“At the end of the day, glaciers flow downhill,” Aschwanden said. “That’s very simplified, but if you don’t know where downhill is, the model can never do a good job. So the most important contributor to understanding ice flow is knowing how thick the ice is.”
Each of the three emissions scenarios used in the study produced different patterns of ice retreat across Greenland. The least severe scenario showed the ice retreating in the west and north, while the moderate scenario showed ice retreat around the island, except for in the highest elevation areas. The most severe scenario, in which emissions continue to increase at their present rate, showed more than half of the model runs losing more than 99 percent of the ice sheet by 3000.
At its thickest point, the Greenland Ice Sheet currently stands more than 10,000 feet (3,048 meters) above sea level. It rises high enough into the atmosphere to alter the weather around it, as mountains do. Today, this weather pattern generates almost enough snowfall to compensate for the amount of naturally melting ice each year. In the future, however, melting and flow will thin the interior, lowering it into a layer of the atmosphere that lacks the conditions necessary for sufficient replenishing snowfall.
“In the warmer climate, glaciers have lost the regions where more snow falls than melts in the summer, which is where new ice is formed,” said Mark Fahnestock, research professor at the Geophysical Institute and the study’s second author. “They’re like lumps of ice in an open cooler that are melting away, and no one is putting any more ice into the cooler.”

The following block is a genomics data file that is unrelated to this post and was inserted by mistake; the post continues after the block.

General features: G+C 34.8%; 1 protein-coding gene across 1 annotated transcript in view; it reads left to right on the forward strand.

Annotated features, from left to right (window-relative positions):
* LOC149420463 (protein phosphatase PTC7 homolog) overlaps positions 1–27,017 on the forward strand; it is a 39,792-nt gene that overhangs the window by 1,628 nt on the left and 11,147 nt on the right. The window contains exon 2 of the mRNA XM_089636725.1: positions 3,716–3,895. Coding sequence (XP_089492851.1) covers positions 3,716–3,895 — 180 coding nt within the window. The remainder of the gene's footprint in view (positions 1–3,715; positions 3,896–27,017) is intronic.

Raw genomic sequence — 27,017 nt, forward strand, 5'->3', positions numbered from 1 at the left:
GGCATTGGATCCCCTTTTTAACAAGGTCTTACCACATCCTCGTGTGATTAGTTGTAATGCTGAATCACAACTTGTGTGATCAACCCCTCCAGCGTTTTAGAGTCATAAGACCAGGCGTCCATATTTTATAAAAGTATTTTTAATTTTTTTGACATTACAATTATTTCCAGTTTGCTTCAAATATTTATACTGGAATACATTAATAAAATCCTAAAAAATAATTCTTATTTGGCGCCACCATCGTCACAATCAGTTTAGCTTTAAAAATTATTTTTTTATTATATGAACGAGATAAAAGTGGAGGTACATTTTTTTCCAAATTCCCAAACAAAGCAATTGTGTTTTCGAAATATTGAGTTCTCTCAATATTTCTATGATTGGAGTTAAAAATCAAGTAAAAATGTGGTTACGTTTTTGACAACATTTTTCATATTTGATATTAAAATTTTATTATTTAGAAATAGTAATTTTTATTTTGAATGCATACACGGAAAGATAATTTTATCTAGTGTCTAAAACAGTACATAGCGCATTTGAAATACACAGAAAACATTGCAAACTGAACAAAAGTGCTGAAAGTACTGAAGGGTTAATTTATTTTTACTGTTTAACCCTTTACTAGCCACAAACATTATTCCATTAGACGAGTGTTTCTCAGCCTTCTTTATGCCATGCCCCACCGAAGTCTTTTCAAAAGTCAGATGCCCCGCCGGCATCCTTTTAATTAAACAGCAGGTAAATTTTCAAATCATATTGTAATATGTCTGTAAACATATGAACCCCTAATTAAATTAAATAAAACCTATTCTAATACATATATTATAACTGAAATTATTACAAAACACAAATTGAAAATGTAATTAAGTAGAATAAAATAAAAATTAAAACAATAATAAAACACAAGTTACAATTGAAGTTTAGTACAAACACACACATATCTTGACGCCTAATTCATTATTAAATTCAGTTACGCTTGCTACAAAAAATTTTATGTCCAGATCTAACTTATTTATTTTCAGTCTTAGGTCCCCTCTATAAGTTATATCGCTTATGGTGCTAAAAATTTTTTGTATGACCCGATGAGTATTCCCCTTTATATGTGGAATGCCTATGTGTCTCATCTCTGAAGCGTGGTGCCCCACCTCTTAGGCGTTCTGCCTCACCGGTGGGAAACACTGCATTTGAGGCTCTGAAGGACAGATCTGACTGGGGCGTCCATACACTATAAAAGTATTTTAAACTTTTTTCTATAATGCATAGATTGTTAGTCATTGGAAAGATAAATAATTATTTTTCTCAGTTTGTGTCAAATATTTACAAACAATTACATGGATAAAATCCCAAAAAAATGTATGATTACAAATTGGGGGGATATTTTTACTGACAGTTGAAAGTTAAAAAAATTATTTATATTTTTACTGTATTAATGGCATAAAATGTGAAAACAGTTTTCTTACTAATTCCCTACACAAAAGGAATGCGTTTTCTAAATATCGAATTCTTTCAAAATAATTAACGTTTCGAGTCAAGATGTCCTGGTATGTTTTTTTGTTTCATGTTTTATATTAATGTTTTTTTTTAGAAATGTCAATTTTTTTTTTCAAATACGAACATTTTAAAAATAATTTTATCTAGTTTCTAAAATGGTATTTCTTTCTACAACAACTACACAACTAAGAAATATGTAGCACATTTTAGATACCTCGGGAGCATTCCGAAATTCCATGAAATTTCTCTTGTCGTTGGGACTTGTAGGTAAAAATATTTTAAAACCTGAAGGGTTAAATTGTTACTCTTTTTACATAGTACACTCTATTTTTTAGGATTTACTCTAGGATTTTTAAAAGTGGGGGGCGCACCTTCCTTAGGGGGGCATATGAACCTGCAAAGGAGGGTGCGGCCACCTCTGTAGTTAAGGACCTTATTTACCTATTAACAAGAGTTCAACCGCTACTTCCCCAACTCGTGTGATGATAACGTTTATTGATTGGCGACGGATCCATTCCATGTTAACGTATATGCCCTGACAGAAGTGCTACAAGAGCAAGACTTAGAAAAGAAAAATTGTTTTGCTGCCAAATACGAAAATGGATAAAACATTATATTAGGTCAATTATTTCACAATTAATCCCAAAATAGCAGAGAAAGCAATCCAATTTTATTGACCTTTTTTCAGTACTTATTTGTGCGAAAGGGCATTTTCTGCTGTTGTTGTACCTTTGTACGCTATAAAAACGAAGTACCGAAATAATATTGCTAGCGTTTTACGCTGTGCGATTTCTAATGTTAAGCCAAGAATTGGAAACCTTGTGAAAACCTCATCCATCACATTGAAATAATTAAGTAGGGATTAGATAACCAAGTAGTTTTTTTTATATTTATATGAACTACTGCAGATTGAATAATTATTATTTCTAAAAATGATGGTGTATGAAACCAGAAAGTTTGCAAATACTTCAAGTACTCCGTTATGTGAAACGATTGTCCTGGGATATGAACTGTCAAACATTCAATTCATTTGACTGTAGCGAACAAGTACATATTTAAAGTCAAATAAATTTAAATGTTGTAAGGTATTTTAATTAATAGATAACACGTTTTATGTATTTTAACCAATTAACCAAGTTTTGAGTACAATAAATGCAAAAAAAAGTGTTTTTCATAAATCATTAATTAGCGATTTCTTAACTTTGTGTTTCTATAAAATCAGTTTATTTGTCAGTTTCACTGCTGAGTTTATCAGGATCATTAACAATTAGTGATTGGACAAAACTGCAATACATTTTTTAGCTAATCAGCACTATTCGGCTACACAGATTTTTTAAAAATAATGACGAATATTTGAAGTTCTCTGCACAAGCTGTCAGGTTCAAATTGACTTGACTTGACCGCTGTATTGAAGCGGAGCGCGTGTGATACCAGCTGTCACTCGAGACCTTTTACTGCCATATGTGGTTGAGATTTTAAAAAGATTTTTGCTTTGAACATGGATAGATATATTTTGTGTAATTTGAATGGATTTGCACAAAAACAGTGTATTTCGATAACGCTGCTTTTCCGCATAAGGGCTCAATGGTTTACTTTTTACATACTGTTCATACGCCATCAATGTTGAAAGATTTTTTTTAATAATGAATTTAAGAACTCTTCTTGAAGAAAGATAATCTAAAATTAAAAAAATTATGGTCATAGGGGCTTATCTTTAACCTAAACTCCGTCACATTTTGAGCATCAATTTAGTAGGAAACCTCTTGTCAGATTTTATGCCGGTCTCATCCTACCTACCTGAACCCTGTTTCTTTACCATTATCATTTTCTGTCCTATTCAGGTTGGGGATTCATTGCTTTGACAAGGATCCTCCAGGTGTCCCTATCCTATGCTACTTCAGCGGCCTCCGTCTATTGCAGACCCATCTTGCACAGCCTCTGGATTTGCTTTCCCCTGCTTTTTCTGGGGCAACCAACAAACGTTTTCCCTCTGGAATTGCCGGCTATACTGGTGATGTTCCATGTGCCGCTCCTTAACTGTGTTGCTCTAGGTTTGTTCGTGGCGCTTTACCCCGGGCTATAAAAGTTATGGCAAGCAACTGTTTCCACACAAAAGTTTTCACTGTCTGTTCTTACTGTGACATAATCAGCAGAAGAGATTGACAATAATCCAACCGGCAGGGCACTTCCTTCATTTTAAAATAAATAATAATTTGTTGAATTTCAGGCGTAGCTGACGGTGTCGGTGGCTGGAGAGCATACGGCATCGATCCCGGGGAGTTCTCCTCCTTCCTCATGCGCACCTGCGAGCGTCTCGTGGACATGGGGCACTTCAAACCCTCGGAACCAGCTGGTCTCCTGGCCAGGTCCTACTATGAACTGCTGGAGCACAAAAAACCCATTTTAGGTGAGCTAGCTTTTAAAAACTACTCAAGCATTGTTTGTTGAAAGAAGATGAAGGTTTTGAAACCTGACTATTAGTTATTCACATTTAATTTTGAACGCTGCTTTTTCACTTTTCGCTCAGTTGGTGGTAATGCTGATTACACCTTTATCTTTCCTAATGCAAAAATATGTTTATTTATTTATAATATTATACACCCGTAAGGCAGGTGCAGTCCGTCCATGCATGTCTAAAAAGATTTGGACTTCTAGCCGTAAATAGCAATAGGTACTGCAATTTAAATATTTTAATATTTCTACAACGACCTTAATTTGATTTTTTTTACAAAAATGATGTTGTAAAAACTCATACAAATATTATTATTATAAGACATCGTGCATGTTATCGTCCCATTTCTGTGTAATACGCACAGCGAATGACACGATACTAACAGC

The team stressed that despite the need for ongoing research on exactly how glaciers will move and melt in response to warming temperatures, all of the model runs show that the next few decades will be pivotal in the ice sheet’s future outcome.
“If we continue as usual, Greenland will melt,” Aschwanden said. “What we are doing right now in terms of emissions, in the very near future, will have a big long-term impact on the Greenland Ice Sheet, and by extension, if it melts, to sea level and human society.”
Bridging the data gap
The model runs were performed on high-performance supercomputers at NASA’s Ames Research Center and the University of Alaska Fairbanks (UAF) using the Parallel Ice Sheet Model (PISM), an open-source model developed at UAF and the Potsdam Institute for Climate Impact Research. NASA also provided funding support for the study. While other ice sheet models could perform the simulations they did, the team said, PISM is unique for its high resolution and low computational cost.
NASA’s Operation IceBridge is the world’s largest airborne survey of polar land and sea ice. Using an array of aircraft and scientific instruments, IceBridge has collected data between the end of the first Ice, Cloud and Land Elevation Satellite (ICESat) mission in 2010 and the second, ICESat-2, which launched in 2018. It has measured the height of the ice below its flight path as well as the bedrock under the ice sheets.
“NASA’s space and airborne campaigns, like IceBridge, have fundamentally transformed our ability to try and make a model mimic the changes to the ice sheet,” Fahnestock said. “The technology that allows improved imaging of the glacier bed is like a better pair of glasses allowing us to see more clearly. Only NASA had an aircraft with the instruments and technology we needed and could go where we needed to go.”